While at the Architectural Digest Home Design Show last week I saw bright, bold color everywhere. I was especially drawn to the colorful art glass that several different artists had on display. One studio I have had my eye on for awhile now isVetro Vero and I was thrilled to see them at the show.
Vetro Vero: Linda Holt Photo
These three glass pitchers are just incredible don’t you think? You can see more of their beautiful work HERE.
Last week I was in New York City to join in the celebration of Modenus’s (Veronika Miller) fifth anniversary as well as to attend the Architectural Digest Home Show. I saw so many new products and met some amazing new artisans and over the next few posts I will be sharing lot’s of inspiring photos and design ideas. Beside’s the Modenus bash (Veronika really knows how to throw a party) a highlight of my trip was attending a very special event calledDINING BY DESIGN.
Each year Dining By Design brings together internationally celebrated designers as well as local talent to create dining installations that the public can view to help raise money forDIFFA (Design Industries Fighting Aids). Each dining room is so different and the creativity is off the charts. Some are whimsical while others are elegant and over the top luxurious and some are simply outrageous and fun.
I have already posted a few of my favorite rooms on Instagrambut for those of you who don’t follow me or are not on Instagram here are a few more of the rooms. I will reveal more in my following post part two.
Sunbrella fabric sponsored this colorful happy room. I loved all the mix of different colored glasses and the rainbow of fabric swatches tied to the chairs.
Dining By Design Sunbrella :Linda Holt Photo
If you are a D.I.Y.’er you could achieve a similar look with colorful ribbon tied to the back of your dining chairs. Mismatched colorful glasses can usually be picked up for a few dollars each at a consignment shop or flea market. I couldn’t get close enough to the “wall paper” but it appeared to be made out of buttons on fabric.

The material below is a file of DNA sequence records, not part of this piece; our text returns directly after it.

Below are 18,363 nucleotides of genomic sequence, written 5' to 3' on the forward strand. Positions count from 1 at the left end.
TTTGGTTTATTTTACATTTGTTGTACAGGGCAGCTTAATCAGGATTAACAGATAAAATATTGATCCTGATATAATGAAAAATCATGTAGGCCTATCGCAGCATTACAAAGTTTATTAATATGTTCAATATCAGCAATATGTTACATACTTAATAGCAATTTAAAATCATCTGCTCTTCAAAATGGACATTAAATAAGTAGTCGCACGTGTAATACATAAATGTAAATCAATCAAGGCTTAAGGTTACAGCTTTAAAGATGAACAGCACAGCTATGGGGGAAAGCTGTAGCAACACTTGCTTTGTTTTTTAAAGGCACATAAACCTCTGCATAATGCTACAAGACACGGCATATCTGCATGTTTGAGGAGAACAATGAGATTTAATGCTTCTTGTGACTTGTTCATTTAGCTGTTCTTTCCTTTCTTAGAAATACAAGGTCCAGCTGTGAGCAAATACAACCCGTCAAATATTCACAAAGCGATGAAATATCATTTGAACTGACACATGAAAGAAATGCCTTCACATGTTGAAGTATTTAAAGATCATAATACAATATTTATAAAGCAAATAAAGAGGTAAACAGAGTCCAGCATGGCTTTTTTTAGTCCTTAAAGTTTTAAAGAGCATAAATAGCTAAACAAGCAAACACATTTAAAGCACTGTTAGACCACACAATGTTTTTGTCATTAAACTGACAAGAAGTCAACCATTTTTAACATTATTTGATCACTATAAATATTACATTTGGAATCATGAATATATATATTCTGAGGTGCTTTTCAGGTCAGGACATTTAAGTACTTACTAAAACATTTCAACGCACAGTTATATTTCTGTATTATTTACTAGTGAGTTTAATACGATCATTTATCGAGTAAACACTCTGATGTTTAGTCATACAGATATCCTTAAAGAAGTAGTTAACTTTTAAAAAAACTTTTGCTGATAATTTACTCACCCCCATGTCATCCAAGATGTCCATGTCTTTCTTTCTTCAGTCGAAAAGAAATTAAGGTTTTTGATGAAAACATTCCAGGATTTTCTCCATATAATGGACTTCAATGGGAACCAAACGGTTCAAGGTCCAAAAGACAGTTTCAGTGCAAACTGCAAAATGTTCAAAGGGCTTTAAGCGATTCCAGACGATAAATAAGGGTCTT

This next dining room is by Corey Damen Jenkins who paired up with Beacon Hill Fabrics. The vignette was one of my favorites.
Corey Damen Jenkins: Linda Holt Photo
I especially loved Corey’s elegant place settings of gold detailed glass plates accented with agate “jewelry” and topped by a single succulent.
Linda Holt Photo
Of course how can you not love Hermes. They could simply put their china on a beat up picnic table and it would be a show stopping table.
Hermes for Dining By Design: Linda Holt Photo
At $350+ for a single plate I tried to do the math in my head of what this elaborate table with place settings for twenty might cost. I stopped adding when I remembered the old saying, “if you have to ask you can’t afford it”. Trust me, it would be a lot!
Hermes IKAT china: Linda Holt Photo
For those of you familiar with the artist Hunt Slonem this will surely delight you. Wouldn’t you just love to be invited to a Spring brunch in a dining room like this?
Hunt Slonem: Linda Holt Photo
Slonem did two tables for dining by design and I could not decide which one I liked better. They both were so colorful, fresh and fun.
Hunt Slonen: Linda Holt Photo
Take note of the bullion fringe on both tables. I have been seeing this trend a lot lately and although I am not a big fan of it for furniture I love it used here on the table topper.
This last one was titled “getting lost in print”….get it? It was done by Echo and the viewers were encouraged to get in on the party.
My traveling buddy designer Kim Macumber and I were more than willing to get in on the fun.
That’s it for part one. Be sure to check out my next post part two for others, some of which were quite outrageous!
I know it is ironic but I spent 25 plus years working as a professional head shot photographer and I dread having my picture taken. I think it all stems back to picture day in elementary school. When the class photo was posted I was always a full head taller than the next tallest kid and everyone would laugh at me. By the fourth grade I was as tall or taller than the teacher and being a very shy kid it was painfully embarrassing.
Fast forward all these years later and I still dread being photographed but for entirely different reasons. So when the magazine I write for, Merrimack Valley Home, informed me that they were sending a staff photographer to take new head shots of me in my home studio my initial reaction was that familiar feeling of dread and loathing.
The shoot was last Thursday and I am happy to report I survived the whole ordeal. Since some of you may also not look forward to having your head shot taken I thought I would share my tips for getting the best head shot possible.
1. Hire a professional head shot/portrait photographer. Just because your next door neighbor is a cracker jack sports photographer or your cousin Ed shoots the most awesome sunsets, does not mean they are going to be able to take a good head shot. Head shots, and portraits in general, have a whole different photography skill set than a product photographer or architectural photographer has so choose wisely.